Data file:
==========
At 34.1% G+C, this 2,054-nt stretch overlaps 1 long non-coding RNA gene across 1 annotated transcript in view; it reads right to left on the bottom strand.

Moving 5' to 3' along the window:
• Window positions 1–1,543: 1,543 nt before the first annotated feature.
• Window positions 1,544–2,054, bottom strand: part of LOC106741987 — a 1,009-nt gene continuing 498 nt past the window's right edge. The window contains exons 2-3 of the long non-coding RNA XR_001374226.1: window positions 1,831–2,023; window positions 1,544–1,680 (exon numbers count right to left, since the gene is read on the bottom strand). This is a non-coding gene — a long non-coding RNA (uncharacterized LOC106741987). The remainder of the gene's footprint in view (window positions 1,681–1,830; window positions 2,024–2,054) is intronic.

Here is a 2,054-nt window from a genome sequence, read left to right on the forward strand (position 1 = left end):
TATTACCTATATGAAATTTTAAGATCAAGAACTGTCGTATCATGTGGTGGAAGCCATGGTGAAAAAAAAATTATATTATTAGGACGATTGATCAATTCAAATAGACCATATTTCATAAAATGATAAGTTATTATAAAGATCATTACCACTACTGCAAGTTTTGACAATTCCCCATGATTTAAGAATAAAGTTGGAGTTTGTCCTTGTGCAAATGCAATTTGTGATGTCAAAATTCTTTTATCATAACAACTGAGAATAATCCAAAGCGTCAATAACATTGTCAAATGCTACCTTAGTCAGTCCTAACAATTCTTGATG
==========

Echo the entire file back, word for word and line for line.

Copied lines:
At 34.1% G+C, this 2,054-nt stretch overlaps 1 long non-coding RNA gene across 1 annotated transcript in view; it reads right to left on the bottom strand.

Moving 5' to 3' along the window:
• Window positions 1–1,543: 1,543 nt before the first annotated feature.
• Window positions 1,544–2,054, bottom strand: part of LOC106741987 — a 1,009-nt gene continuing 498 nt past the window's right edge. The window contains exons 2-3 of the long non-coding RNA XR_001374226.1: window positions 1,831–2,023; window positions 1,544–1,680 (exon numbers count right to left, since the gene is read on the bottom strand). This is a non-coding gene — a long non-coding RNA (uncharacterized LOC106741987). The remainder of the gene's footprint in view (window positions 1,681–1,830; window positions 2,024–2,054) is intronic.

Here is a 2,054-nt window from a genome sequence, read left to right on the forward strand (position 1 = left end):
TATTACCTATATGAAATTTTAAGATCAAGAACTGTCGTATCATGTGGTGGAAGCCATGGTGAAAAAAAAATTATATTATTAGGACGATTGATCAATTCAAATAGACCATATTTCATAAAATGATAAGTTATTATAAAGATCATTACCACTACTGCAAGTTTTGACAATTCCCCATGATTTAAGAATAAAGTTGGAGTTTGTCCTTGTGCAAATGCAATTTGTGATGTCAAAATTCTTTTATCATAACAACTGAGAATAATCCAAAGCGTCAATAACATTGTCAAATGCTACCTTAGTCAGTCCTAACAATTCTTGATG